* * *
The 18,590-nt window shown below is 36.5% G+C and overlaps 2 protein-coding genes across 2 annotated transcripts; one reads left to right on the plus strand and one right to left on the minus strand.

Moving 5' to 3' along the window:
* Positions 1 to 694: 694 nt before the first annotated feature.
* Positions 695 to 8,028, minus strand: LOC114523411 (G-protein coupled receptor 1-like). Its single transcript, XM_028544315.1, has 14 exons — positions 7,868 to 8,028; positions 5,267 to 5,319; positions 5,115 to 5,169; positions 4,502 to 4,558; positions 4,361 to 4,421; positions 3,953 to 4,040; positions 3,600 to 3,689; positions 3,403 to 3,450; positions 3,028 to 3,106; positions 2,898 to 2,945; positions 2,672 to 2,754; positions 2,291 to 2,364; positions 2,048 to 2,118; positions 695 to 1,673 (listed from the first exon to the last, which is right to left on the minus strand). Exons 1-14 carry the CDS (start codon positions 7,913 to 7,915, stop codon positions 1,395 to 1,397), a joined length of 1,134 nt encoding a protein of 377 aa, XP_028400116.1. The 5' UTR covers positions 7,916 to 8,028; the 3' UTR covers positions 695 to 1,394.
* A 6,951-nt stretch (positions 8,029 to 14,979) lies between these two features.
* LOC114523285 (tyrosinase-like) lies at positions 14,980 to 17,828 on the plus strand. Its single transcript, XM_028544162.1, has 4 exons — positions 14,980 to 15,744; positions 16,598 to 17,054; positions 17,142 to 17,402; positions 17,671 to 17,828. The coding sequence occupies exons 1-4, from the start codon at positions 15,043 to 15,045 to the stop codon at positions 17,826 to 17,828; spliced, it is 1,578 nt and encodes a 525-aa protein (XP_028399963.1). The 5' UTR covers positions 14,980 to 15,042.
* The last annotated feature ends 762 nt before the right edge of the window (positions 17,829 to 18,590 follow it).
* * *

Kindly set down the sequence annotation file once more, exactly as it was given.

The 18,590-nt window shown below is 36.5% G+C and overlaps 2 protein-coding genes across 2 annotated transcripts; one reads left to right on the plus strand and one right to left on the minus strand.

Moving 5' to 3' along the window:
* Positions 1 to 694: 694 nt before the first annotated feature.
* Positions 695 to 8,028, minus strand: LOC114523411 (G-protein coupled receptor 1-like). Its single transcript, XM_028544315.1, has 14 exons — positions 7,868 to 8,028; positions 5,267 to 5,319; positions 5,115 to 5,169; positions 4,502 to 4,558; positions 4,361 to 4,421; positions 3,953 to 4,040; positions 3,600 to 3,689; positions 3,403 to 3,450; positions 3,028 to 3,106; positions 2,898 to 2,945; positions 2,672 to 2,754; positions 2,291 to 2,364; positions 2,048 to 2,118; positions 695 to 1,673 (listed from the first exon to the last, which is right to left on the minus strand). Exons 1-14 carry the CDS (start codon positions 7,913 to 7,915, stop codon positions 1,395 to 1,397), a joined length of 1,134 nt encoding a protein of 377 aa, XP_028400116.1. The 5' UTR covers positions 7,916 to 8,028; the 3' UTR covers positions 695 to 1,394.
* A 6,951-nt stretch (positions 8,029 to 14,979) lies between these two features.
* LOC114523285 (tyrosinase-like) lies at positions 14,980 to 17,828 on the plus strand. Its single transcript, XM_028544162.1, has 4 exons — positions 14,980 to 15,744; positions 16,598 to 17,054; positions 17,142 to 17,402; positions 17,671 to 17,828. The coding sequence occupies exons 1-4, from the start codon at positions 15,043 to 15,045 to the stop codon at positions 17,826 to 17,828; spliced, it is 1,578 nt and encodes a 525-aa protein (XP_028399963.1). The 5' UTR covers positions 14,980 to 15,042.
* The last annotated feature ends 762 nt before the right edge of the window (positions 17,829 to 18,590 follow it).